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Canadian businessman Kevin O'Leary speaks during the Conservative Party of Canada convention in Vancouver, Friday, May 27, 2016. O'Leary says there are all sorts of rumours swirling about when he will join the Conservative leadership race.But he's refusing to comment on the latest one: that he'll finally launch his campaign Wednesday afternoon in Toronto.THE CANADIAN PRESS/Jonathan HaywardThe Canadian Press

Reality TV star and businessman Kevin O'Leary is expected to announce his bid for Conservative leadership on Wednesday, a source familiar with the campaign said.

"That is the plan so far," the source told The Globe and Mail.

"We need to get selling memberships, raising money and having access to lists. And the longer we wait, the more we restrict our ability to get all that stuff."

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The announcement, which is expected on Facebook, would come the day after the 13 leadership contenders met in Quebec City for a French-language debate.

Mr. O'Leary, a Montreal-born anglophone who lives half the year in the United States, has only recently spoken a French sentence publicly and said he is willing to learn the language. He has been highly criticized for lacking proficiency in French.

Members of Mr. O'Leary's exploratory committee, which includes Ontario's former Progressive Conservative premier Mike Harris, retired Conservative senator Marjory LeBreton and Conservative strategist Mike Coates, discussed the launch on Tuesday evening. Candidates have until Feb. 24 to enter the race.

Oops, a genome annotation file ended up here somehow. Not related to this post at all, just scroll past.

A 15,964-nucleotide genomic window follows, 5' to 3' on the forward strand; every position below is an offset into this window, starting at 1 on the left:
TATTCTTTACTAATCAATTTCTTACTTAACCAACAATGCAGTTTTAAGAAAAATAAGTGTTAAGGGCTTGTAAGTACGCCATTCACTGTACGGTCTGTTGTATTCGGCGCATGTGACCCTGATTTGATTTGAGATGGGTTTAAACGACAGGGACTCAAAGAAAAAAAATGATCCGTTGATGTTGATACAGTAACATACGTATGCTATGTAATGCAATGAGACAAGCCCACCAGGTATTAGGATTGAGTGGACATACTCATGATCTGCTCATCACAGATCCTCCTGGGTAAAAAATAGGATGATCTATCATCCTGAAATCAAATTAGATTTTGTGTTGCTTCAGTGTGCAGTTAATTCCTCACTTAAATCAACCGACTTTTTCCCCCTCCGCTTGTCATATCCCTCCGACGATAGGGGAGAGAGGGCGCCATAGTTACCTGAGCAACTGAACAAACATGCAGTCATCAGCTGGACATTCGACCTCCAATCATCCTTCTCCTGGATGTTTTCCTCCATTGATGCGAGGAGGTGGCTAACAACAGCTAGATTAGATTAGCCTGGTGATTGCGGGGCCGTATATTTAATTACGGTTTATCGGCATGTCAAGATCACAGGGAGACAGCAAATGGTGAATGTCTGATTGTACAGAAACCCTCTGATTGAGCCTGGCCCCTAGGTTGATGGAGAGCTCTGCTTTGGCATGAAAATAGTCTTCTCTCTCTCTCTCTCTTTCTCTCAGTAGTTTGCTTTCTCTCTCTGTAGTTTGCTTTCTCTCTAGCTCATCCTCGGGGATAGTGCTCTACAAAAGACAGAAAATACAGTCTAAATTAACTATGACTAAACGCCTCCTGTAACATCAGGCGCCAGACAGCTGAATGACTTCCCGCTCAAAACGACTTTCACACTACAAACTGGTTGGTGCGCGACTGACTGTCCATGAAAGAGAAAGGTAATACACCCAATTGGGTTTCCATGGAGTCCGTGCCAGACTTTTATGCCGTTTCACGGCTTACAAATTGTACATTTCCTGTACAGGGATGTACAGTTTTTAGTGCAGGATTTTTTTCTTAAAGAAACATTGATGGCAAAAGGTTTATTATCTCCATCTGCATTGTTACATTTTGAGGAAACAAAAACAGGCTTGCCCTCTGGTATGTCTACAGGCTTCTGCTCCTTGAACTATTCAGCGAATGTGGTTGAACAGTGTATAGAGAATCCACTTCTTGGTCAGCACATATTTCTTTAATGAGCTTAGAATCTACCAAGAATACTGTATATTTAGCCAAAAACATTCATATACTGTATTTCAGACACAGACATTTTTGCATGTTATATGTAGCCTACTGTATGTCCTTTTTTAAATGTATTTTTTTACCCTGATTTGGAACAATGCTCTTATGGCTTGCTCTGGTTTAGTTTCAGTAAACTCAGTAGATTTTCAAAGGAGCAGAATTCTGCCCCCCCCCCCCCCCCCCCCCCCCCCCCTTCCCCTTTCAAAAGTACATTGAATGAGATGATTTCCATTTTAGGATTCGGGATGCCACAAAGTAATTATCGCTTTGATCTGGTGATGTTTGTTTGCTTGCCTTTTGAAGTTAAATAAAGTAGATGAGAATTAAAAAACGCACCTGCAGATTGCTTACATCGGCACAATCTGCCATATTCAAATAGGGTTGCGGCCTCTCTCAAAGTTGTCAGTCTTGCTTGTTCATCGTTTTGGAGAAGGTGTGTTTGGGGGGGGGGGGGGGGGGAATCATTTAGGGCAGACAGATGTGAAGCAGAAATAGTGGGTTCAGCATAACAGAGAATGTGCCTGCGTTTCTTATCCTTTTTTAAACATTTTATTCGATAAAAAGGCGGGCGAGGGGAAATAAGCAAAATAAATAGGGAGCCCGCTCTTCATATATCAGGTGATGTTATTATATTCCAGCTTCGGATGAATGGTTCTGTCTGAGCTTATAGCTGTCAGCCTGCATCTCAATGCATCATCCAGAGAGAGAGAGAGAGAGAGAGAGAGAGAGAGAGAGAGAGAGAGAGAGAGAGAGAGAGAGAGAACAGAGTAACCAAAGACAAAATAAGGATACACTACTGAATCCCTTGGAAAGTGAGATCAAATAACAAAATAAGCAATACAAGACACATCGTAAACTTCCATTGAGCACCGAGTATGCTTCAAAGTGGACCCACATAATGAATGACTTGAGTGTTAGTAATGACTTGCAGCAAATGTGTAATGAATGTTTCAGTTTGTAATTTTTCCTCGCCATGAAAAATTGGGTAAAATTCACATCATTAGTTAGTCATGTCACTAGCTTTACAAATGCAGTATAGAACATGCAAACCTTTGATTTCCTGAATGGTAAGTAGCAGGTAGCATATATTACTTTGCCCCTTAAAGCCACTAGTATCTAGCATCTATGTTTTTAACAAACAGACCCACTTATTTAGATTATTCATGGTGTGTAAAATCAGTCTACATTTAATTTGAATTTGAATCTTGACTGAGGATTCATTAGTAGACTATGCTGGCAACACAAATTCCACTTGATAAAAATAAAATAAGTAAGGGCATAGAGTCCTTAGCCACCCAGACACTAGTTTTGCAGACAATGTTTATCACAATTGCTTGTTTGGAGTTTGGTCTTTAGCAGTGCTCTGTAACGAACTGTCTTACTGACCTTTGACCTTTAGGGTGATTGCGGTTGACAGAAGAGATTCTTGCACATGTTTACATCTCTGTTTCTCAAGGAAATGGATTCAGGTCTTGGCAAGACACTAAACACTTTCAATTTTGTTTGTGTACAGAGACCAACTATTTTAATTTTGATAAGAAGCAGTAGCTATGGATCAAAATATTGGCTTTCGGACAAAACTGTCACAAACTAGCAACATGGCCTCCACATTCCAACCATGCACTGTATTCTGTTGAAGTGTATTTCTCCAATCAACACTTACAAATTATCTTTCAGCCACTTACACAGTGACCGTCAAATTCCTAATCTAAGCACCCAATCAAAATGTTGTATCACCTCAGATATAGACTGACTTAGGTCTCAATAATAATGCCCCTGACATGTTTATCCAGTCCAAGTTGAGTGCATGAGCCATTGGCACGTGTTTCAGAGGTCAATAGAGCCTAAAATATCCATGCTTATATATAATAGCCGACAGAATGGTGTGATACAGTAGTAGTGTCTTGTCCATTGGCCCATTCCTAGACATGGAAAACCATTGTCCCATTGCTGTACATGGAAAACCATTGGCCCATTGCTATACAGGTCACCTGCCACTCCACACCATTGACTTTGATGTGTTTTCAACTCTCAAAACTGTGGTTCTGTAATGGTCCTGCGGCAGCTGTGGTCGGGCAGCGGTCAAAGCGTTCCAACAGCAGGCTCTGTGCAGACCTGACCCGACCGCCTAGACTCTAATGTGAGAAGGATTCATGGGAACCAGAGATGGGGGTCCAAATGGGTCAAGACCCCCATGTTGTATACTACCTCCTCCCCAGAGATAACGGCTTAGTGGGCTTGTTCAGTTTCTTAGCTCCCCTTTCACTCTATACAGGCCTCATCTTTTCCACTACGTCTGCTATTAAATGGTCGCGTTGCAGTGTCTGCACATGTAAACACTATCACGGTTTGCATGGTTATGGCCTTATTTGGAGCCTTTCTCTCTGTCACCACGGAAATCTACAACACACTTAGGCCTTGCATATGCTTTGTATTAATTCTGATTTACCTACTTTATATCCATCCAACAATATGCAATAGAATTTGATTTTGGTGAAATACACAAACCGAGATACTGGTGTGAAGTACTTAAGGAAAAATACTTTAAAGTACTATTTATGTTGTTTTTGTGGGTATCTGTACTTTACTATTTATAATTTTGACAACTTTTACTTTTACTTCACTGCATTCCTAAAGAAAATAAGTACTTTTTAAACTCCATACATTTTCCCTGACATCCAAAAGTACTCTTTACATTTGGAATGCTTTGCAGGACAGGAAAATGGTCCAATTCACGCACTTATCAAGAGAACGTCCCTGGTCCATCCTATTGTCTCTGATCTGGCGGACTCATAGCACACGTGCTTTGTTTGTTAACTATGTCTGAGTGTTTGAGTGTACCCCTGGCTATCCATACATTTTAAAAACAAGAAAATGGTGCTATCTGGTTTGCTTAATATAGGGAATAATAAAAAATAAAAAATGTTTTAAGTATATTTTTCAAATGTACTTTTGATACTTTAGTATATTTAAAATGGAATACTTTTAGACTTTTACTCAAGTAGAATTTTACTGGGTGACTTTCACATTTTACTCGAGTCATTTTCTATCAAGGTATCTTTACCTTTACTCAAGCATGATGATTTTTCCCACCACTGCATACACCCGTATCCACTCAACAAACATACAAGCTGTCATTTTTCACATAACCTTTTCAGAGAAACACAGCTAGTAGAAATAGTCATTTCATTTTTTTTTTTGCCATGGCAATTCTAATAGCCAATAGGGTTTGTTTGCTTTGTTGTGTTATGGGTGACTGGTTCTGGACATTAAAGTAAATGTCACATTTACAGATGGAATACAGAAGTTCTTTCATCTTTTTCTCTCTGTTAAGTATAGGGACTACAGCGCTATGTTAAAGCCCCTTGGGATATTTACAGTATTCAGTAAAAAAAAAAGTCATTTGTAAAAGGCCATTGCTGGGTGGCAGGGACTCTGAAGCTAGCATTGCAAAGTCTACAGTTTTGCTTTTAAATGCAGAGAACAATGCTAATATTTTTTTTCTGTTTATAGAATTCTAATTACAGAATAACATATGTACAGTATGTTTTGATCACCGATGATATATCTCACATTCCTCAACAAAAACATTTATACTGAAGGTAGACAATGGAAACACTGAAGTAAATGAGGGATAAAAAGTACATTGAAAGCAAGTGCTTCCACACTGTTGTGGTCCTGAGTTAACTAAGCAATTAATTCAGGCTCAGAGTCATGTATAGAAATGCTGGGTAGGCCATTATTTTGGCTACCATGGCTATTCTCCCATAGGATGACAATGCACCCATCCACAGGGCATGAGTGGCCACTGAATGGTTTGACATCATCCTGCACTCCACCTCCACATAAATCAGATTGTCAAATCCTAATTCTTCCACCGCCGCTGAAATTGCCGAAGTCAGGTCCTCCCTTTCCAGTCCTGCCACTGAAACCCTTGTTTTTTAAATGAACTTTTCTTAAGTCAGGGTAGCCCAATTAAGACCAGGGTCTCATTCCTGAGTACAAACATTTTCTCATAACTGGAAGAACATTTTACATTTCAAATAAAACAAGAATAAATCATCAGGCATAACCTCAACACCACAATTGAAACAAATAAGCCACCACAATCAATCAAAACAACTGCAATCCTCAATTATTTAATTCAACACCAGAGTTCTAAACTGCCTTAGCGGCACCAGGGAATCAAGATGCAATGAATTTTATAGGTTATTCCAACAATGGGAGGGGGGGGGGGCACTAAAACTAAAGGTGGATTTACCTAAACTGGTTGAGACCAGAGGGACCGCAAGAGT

The committee launched a website in December, asking Canadians to weigh in on whether Mr. O'Leary should join the race for the Conservative leadership. In a report last week, the committee said there is "clear path to victory" if Mr. O'Leary joins the crowded field, which includes seven former cabinet ministers, to replace Stephen Harper on May 27.

"All signs are pointing to he's going to announce [Wednesday]," the source said. Reached by phone on Tuesday, Mr. O'Leary refused to say whether he's entering the race.

"No comment. I will be commenting on the debate tomorrow, though," he said.

"I'm very frustrated with this debate process because they're not getting anything done in terms of getting the dialogue going. I've been saying that for a while. We still have 13 candidates, we're still doing 20-second soundbites. It's not working."

Mr. O'Leary said he has resisted joining the race because the debates are too crowded, and said he's reaching a million people a week on social media. After Tuesday, there will have been three debates, and at least one more is scheduled on Feb. 28 in Edmonton.

"I've been transparent. I've said, what's the point? Because the minute I jump in, I have to debate with 13 other people. There's no debate. I'm wondering when this thing gets a little more concentrated. Hasn't happen yet. Sure, I'm frustrated," Mr. O'Leary said.

"I personally, as a member of the party, am not happy with what we're doing with the debates."

His candidacy is sure to ruffle feathers among the 13 other hopefuls, who have already lashed out at him.

Ontario MP Lisa Raitt created a website,, designed to debunk Mr. O'Leary's policies, and said both he and candidate Kellie Leitch are bringing divisive politics to Canada. Ms. Leitch has proposed one of the most controversial ideas of the campaign – screening immigrants for "Canadian values."

Leadership candidates Erin O'Toole, Michael Chong and Andrew Scheer have targeted Mr. O'Leary. Mr. O'Toole and Mr. Chong criticized Mr. O'Leary for his views on the military after he said in a radio interview there is "nothing proud about being a warrior," a comment he later reversed. Mr. Scheer urged Mr. O'Leary to enter the race in time to participate in Tuesday's French-language debate.